Advertisers are warming to branded content, but UK regulations muddy the way it can fit into the mix, says Andy Fry
As IKEA prepared to dip a tentative toe into the murky waters of advertiser-funded programming (AFP), leading multi-channel broadcasters Flextech and UKTV unveiled a dedicated unit that will offer AFP as an alternative to spot ads and sponsorship. (Marketing, 12 and 19 May).
These developments come as the Branded Content Marketing Association (BCMA) is predicting the market for AFP, or branded content as it is also known, will increase more than fourfold in value from pounds 5m to pounds 22m this year.
It is not a huge amount when compared with the pounds 4bn a year spent on spot ads in the UK nor the pounds 100m earmarked for TV sponsorship. However, the fact that Nike, Nokia, Heinz, Renault, the COI and Carling have backed AFPs recently suggests the erosion of mainstream audiences by digital TV and personal video recorders is generating a groundswell of interest.
AFP is not a new concept, having been around since the dawn of US commercial television. But there has been a lack of clarity in the UK over how it fits into the media mix.
Part of the problem is that most clients have unrealistic expectations.
To many, the ultimate AFP play would be to finance a popular piece of terrestrial real estate, such as Who Wants to Be a Millionaire, then control all the airtime surrounding it. Most clients would also want to promote products during the show and retain the necessary rights to replicate the strategy in foreign markets.
There are various reasons why this AFP model doesn't work in the UK.
For a start, UK regulation severely restricts product placement. While US movies and TV shows are often part-funded by advertisers in return for product placement, Ofcom rules prevent brands from blurring the editorial/commercial line.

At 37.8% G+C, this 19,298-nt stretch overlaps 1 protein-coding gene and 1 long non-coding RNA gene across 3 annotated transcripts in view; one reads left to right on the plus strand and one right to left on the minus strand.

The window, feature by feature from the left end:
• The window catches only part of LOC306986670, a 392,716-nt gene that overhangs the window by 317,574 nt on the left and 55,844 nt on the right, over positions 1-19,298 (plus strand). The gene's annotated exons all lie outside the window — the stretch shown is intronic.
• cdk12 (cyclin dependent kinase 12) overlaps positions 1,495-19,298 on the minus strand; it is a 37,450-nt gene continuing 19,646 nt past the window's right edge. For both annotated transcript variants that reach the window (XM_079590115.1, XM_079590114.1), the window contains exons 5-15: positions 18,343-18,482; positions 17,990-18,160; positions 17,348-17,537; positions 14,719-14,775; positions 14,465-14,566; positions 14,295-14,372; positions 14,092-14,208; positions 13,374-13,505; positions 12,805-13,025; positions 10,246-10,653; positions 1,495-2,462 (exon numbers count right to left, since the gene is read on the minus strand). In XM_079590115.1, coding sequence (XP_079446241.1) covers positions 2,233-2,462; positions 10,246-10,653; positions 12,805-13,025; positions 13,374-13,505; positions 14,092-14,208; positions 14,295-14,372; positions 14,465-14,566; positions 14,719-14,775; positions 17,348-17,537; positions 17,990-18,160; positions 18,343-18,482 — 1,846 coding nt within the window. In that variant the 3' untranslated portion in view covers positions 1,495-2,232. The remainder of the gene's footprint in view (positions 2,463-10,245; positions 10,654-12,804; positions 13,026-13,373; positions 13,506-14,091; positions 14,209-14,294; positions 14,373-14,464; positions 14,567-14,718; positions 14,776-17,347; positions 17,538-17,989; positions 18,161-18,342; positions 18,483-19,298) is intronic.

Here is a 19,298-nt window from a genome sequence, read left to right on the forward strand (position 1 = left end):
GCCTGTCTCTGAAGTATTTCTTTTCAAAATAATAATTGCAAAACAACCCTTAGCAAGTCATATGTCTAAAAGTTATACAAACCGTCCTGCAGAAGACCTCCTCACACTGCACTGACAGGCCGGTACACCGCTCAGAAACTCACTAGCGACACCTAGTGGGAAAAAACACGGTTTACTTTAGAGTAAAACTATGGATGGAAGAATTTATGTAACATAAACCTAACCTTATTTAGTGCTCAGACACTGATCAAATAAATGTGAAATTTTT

More importantly, the chance of hitting the bull's-eye at the first attempt is low, says ITV head of branded content Gary Knight. 'Lots of producers come to me with AFP ideas and I have to tell them how tough the world of programme-making is. ITV has a lot of talented programmers looking for ideas and even they can't guarantee success every time.'
Expensive flops such as Back to Reality (Five), Boys and Girls (Channel 4) and Trouble in Paradise (ITV) show how tough it is to get it right.
For a client to get exactly the right vehicle, it would need to develop a raft of shows in the knowledge that many wouldn't cut it - and that's before its marketing objectives are shoehorned in.
But there are those who see a strong role for branded content. Clare Heys has just joined Flextech and UKTV joint sales house IDS as head of commercial partnerships. She aims to have a slate of prime-time 30-minute AFPs on-air within 18 months. 'Channels such as Living, Trouble and UKTV Food lend themselves well to AFP as they have very clear editorial propositions,' she says.
In return for funding, Heys says clients …